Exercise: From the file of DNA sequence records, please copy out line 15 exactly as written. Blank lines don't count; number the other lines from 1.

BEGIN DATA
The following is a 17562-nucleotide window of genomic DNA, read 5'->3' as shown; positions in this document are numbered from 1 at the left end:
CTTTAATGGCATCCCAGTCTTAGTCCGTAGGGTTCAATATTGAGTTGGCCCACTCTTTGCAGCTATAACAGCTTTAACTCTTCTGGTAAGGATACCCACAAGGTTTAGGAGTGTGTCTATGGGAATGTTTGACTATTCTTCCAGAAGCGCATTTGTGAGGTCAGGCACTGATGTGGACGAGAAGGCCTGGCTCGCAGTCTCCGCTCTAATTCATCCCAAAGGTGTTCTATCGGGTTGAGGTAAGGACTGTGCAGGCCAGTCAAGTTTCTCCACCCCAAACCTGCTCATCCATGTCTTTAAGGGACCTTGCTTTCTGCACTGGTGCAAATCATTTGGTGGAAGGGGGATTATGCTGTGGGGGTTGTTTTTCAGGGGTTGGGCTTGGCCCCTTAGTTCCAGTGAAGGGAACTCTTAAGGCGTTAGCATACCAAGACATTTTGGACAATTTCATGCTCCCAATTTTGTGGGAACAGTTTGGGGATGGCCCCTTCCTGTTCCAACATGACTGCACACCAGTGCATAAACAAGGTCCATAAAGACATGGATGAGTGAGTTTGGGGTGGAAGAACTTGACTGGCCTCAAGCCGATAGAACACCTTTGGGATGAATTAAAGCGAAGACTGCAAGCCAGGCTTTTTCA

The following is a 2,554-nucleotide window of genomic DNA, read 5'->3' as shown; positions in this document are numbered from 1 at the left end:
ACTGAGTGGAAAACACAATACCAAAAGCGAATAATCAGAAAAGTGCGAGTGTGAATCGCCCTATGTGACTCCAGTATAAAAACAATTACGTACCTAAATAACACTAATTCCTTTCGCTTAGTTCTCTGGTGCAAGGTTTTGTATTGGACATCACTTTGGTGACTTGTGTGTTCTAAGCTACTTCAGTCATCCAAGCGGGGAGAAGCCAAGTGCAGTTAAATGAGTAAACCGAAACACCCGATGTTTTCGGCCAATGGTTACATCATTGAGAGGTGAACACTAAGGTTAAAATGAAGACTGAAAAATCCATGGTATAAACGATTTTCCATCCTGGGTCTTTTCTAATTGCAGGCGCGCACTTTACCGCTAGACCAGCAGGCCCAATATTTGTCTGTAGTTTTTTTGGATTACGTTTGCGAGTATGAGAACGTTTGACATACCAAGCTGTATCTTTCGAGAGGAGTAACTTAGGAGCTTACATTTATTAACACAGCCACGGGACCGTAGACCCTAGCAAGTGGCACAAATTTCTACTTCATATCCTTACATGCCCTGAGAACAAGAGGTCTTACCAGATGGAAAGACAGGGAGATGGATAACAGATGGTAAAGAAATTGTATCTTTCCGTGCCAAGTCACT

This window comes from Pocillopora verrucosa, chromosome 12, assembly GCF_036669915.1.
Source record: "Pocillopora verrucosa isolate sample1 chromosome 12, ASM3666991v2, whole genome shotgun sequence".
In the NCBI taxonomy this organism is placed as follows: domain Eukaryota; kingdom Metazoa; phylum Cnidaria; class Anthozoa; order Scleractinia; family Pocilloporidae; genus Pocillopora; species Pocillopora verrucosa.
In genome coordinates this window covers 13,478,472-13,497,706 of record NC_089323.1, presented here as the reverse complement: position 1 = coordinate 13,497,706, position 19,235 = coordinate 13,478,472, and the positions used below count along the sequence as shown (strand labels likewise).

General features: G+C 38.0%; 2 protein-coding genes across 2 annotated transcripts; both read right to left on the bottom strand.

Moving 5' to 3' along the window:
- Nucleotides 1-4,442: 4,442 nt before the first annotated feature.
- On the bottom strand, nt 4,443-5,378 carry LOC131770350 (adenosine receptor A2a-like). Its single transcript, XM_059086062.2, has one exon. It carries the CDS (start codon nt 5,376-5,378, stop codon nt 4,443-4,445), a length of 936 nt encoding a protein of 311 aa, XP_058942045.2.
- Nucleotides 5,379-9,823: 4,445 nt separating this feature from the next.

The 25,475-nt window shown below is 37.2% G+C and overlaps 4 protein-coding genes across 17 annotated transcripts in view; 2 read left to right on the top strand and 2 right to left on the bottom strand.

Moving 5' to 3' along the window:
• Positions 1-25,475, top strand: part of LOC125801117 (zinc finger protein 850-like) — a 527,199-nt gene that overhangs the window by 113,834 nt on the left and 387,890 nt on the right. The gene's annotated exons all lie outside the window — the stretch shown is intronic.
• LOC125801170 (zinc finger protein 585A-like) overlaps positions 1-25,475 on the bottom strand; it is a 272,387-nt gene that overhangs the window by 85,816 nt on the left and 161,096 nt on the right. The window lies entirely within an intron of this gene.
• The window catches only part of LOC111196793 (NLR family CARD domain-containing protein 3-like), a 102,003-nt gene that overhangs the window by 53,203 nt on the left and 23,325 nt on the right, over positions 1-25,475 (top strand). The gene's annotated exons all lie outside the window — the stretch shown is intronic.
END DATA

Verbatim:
Moving 5' to 3' along the window: